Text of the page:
The most common barriers to renewable energy development include the high cost of the initial investment, the limited possibilities for financing, difficulties in the access and connection to transmission lines and in signing long-term contracts. (Source: National Energy Strategy 2012 -2030, Ministry of Energy - www.centralenergia.cl ).
Chile's agriculture and food industries are unique due to the extremely diverse environmental and climatic conditions found in the country. Chile's high quality standards have helped it to emerge as one of the main exporters of fresh fruit in the southern hemisphere. Chile also processes and exports a variety of food products including canned, dehydrated and frozen fruit and vegetables, juices, fruit pulps, seeds, olive oil, wines, seafood, beef, pork, lamb and poultry, as well as a variety of dairy products.
Chile is a mining country. Mineral exports from the northern regions, predominantly copper, represent close to 50 percent of national foreign exchange earnings. The price of copper is the third most relevant economic variable for the Chilean economy, after interest and exchange rates. The existence of vast ore deposits and reserves, along with a favourable legal framework for investment, offers stability, equality and legal protection to both domestic and international investors, which has enabled the country to attract large multinational mining companies. According to the Sociedad Nacional de Minería F.G., there are approximately US$100 billion worth of projects planned in the mining sector, between 2012 and 2020.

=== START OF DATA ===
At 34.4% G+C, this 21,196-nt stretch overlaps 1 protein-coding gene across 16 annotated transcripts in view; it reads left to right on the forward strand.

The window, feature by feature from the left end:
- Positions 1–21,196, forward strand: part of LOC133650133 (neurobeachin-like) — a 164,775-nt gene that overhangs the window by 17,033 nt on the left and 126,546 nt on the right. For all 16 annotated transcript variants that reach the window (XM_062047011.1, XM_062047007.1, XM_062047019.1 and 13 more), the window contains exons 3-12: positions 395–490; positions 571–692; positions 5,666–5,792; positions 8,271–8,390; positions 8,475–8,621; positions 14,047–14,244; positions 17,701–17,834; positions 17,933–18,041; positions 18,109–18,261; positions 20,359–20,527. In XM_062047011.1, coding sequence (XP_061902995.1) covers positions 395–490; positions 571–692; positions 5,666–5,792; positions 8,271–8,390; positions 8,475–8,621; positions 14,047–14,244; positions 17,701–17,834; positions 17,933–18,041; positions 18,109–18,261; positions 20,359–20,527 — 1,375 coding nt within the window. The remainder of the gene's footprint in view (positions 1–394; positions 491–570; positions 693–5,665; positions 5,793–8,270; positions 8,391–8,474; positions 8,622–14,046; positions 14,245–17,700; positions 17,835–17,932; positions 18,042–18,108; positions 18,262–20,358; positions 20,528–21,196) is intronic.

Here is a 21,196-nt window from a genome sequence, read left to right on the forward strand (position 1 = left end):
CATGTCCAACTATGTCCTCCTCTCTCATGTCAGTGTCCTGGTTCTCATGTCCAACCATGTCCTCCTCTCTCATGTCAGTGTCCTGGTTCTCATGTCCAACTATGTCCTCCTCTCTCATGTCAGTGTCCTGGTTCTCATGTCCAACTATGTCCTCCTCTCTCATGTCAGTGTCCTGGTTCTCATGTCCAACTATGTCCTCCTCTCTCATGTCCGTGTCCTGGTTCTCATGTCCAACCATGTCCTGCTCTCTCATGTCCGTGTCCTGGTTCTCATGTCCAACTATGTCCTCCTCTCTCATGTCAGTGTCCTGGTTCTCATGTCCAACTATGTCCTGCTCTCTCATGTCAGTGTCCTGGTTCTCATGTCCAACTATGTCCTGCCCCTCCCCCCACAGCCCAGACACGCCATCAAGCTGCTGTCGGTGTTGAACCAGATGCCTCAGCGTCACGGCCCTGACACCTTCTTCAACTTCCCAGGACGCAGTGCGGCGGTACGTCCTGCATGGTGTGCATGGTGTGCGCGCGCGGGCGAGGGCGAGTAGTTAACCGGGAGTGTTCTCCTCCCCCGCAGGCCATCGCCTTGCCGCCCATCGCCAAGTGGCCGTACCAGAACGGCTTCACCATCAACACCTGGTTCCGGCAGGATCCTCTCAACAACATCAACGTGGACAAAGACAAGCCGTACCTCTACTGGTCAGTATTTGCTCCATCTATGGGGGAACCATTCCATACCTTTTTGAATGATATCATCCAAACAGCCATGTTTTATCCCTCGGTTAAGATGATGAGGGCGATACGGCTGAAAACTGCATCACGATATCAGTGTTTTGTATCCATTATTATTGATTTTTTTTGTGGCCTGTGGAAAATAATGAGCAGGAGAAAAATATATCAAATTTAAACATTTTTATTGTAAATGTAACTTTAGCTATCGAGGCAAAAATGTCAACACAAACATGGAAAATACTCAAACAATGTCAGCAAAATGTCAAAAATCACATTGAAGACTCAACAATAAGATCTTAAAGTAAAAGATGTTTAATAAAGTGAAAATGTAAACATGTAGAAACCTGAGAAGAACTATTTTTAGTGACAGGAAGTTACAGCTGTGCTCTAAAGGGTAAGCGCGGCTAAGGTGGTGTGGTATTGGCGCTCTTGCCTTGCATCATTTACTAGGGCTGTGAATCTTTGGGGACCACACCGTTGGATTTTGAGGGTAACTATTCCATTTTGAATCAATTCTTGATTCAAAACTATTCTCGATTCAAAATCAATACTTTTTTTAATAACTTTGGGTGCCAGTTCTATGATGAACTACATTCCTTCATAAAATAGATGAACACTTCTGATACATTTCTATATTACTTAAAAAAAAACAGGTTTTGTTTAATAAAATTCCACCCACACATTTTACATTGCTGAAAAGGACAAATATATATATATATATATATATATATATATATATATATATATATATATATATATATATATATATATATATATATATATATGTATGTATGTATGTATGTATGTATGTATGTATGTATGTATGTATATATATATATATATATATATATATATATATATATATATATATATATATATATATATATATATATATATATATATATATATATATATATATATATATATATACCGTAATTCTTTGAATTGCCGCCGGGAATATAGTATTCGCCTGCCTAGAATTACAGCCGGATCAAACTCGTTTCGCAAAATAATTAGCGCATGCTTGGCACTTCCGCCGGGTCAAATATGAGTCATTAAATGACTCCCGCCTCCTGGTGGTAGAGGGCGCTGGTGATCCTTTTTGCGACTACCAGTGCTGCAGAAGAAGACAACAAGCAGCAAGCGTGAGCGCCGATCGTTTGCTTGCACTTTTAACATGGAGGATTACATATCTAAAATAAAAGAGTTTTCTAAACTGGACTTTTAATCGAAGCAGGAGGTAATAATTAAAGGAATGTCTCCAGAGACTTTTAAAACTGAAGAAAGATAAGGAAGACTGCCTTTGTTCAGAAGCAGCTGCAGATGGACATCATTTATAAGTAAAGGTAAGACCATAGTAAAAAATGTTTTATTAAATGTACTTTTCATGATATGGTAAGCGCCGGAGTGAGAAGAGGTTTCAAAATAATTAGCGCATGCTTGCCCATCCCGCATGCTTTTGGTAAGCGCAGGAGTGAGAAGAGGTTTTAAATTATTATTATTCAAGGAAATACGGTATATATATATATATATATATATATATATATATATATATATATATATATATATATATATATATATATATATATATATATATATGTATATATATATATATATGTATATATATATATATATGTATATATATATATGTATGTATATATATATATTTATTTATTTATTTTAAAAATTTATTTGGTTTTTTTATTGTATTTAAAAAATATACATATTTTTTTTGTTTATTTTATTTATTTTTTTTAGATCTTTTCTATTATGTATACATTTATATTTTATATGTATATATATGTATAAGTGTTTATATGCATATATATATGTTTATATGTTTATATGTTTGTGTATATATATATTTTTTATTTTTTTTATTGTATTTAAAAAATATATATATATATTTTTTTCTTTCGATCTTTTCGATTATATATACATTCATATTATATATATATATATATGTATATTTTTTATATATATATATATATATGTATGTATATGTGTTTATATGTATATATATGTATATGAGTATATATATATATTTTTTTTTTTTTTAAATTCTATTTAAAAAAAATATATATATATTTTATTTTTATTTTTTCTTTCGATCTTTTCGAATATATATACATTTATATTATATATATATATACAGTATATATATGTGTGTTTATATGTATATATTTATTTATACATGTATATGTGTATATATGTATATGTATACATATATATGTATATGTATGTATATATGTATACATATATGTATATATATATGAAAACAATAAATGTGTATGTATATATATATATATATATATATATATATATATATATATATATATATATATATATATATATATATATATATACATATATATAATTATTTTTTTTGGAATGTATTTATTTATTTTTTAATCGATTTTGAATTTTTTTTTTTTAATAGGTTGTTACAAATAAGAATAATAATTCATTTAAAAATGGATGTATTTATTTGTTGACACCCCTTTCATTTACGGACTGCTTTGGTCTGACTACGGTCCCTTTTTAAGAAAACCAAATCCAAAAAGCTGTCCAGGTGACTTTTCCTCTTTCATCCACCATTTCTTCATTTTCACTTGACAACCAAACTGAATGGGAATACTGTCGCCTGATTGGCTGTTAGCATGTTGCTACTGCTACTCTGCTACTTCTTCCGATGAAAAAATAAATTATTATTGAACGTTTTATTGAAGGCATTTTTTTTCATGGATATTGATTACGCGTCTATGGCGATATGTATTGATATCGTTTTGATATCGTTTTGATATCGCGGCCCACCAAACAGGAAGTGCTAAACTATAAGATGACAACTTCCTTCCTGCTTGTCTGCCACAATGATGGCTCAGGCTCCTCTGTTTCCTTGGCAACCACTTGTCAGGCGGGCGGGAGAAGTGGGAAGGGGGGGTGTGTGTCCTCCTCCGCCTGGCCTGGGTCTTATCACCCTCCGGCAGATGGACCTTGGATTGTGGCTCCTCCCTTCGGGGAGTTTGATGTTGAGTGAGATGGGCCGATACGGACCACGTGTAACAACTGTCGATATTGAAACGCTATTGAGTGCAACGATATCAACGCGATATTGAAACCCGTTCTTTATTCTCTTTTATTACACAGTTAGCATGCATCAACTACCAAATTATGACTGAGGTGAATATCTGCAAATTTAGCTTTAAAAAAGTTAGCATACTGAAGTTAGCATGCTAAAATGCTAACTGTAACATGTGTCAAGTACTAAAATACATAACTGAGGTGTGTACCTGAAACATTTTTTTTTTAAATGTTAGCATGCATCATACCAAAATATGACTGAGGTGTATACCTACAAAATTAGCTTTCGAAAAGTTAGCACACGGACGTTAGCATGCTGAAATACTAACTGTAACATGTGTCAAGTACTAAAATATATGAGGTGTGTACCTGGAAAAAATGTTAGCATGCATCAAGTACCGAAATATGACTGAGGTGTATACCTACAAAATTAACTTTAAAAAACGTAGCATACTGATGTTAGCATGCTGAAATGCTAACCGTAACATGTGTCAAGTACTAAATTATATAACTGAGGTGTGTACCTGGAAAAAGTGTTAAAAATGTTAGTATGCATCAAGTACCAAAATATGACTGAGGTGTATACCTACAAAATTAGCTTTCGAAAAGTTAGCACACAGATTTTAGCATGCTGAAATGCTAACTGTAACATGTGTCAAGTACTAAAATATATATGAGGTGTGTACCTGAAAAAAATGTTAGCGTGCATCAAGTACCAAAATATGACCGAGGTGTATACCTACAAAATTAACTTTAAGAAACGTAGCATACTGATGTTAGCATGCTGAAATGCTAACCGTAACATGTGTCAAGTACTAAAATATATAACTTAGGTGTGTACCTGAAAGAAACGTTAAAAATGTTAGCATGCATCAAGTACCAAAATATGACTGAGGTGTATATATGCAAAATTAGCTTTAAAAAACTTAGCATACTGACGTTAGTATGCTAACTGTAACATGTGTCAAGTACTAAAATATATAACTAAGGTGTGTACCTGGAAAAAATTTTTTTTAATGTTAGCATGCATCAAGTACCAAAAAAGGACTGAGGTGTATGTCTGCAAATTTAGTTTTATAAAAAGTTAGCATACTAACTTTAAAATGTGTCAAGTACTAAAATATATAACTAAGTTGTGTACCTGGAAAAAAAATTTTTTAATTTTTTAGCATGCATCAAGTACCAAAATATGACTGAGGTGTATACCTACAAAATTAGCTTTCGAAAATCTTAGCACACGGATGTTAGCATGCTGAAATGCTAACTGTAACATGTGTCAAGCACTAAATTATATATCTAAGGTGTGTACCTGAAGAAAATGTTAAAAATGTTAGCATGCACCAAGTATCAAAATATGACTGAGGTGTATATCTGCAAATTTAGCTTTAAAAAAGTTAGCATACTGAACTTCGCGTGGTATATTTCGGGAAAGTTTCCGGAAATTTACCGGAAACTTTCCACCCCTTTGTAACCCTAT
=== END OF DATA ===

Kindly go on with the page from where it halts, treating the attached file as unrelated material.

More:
The retail industry in Chile in 2010 was worth US$45.5 billion which represents approximately 22 percent of Chile's total GDP of US$203 billion. The major retail groups in Chile are Cencosud, Falabella and Ripley which have expanded beyond Chile into the South American region. Today these retail chains have a presence in Peru, Argentina and Brazil and are quickly taking positions in Colombia. Walmart is also present in Chile through the chain of Lider supermarkets it acquired in 2009.